Timely links to external news and articles, usually valuation related, with occasional commentary.
The most basic argument of the Dobbs decision is that, in 1868, states did not consider abortion a fundamental right. That is accurate, as the magisterial dissent, co-authored by Justices Stephen Breyer, Sonia Sotomayor and Elena Kagan, acknowledges.
But in 1868, there was also no clearly established right to contraception. There were no Miranda rights to protect arrestees. There was no right to choose your own sexual partner, let alone to marry the person you love. And there is no definitive historical evidence that the people who ratified the 14th Amendment thought that doing so prohibited segregation. If you take Dobbs’s logic seriously, all the landmark decisions establishing these rights are wrong.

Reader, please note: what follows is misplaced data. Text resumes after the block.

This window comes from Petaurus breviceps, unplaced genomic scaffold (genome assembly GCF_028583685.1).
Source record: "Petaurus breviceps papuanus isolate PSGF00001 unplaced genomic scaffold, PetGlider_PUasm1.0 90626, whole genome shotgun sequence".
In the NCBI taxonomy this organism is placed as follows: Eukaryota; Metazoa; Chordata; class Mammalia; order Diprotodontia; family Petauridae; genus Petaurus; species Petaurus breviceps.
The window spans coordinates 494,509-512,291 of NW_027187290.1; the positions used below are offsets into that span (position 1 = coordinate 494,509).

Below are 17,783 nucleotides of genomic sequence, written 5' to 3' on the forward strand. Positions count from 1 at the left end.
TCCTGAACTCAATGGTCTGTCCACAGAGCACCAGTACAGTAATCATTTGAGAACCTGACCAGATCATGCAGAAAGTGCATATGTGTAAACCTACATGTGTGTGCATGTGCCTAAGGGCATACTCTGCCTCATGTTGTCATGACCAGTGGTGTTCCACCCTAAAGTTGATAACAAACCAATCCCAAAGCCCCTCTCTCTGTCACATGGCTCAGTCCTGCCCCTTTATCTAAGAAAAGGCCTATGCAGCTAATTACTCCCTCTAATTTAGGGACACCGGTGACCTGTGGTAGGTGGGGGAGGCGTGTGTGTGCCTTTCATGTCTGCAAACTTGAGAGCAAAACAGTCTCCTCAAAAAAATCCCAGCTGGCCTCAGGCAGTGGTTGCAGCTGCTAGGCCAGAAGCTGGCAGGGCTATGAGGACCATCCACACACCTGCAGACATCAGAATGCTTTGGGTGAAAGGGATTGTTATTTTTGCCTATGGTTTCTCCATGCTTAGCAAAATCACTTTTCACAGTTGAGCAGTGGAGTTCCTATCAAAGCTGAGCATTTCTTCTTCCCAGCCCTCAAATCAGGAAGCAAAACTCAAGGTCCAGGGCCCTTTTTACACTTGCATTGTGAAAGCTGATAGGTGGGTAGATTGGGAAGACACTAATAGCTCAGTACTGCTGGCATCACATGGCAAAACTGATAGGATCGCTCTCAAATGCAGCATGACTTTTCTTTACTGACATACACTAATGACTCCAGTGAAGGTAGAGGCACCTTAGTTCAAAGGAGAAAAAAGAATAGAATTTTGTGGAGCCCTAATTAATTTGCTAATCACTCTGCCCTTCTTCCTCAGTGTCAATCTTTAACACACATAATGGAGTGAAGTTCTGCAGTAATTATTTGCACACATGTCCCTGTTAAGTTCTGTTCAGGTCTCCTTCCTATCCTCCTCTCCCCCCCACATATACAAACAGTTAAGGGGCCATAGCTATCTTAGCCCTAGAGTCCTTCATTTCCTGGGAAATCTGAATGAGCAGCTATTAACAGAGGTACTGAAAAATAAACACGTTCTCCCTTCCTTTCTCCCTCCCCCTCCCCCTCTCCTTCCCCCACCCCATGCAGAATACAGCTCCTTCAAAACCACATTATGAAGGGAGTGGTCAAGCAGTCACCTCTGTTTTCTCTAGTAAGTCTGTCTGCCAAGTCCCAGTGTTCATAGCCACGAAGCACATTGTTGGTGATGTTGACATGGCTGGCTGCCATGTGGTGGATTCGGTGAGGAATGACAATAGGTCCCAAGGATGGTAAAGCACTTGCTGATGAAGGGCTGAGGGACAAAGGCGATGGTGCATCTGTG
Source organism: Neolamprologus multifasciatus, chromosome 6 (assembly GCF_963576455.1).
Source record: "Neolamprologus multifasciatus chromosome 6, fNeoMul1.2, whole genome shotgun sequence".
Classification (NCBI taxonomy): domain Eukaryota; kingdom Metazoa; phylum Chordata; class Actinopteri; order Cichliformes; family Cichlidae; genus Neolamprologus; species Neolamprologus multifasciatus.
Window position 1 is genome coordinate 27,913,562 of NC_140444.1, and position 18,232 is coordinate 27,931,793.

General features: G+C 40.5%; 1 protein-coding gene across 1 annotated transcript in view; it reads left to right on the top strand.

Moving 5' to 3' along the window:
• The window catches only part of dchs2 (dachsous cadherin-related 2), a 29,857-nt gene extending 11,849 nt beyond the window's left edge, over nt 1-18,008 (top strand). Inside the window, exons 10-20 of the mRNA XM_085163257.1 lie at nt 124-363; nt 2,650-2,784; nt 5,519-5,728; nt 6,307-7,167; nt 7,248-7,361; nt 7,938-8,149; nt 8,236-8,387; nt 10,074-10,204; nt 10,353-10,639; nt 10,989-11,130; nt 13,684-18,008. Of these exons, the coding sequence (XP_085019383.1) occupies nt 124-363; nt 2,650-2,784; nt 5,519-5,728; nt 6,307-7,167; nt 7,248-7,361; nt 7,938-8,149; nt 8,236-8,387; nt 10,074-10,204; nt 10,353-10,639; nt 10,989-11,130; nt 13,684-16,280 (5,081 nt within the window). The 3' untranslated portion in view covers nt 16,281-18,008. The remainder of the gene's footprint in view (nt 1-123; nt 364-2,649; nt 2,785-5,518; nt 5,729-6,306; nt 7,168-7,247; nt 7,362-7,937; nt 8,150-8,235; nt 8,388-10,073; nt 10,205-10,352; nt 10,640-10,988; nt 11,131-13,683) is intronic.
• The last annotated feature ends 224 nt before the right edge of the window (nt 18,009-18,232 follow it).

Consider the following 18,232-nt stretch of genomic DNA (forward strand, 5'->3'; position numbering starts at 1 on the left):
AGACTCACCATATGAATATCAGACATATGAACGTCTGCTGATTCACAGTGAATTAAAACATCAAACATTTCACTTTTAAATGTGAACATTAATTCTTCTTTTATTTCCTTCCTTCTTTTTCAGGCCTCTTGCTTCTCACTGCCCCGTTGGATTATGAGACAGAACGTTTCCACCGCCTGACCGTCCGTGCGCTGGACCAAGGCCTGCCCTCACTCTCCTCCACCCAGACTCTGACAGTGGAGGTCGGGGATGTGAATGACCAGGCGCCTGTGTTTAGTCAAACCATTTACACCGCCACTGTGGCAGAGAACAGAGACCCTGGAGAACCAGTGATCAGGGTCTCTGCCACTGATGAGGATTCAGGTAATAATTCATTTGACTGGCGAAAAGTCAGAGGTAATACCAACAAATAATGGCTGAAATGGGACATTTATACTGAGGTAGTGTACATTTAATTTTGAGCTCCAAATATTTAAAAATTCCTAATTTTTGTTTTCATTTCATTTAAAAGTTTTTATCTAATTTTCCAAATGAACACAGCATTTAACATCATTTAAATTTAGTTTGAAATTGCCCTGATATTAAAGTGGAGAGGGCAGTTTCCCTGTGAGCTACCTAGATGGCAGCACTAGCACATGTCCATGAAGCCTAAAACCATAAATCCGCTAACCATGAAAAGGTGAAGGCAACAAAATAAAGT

Will the court now undertake a major effort to revisit these core rights?
Alito’s majority opinion, which is not significantly different from his leaked draft, tries to suggest the court will not do that. Its only basis for that suggestion is to say that abortion is “unique” because it involves life. Justice Clarence Thomas, in a separate concurrence, called openly for revisiting rights to sexual freedom and gay marriage. The dissenters argued cogently that it is now open season on those and similar basic rights.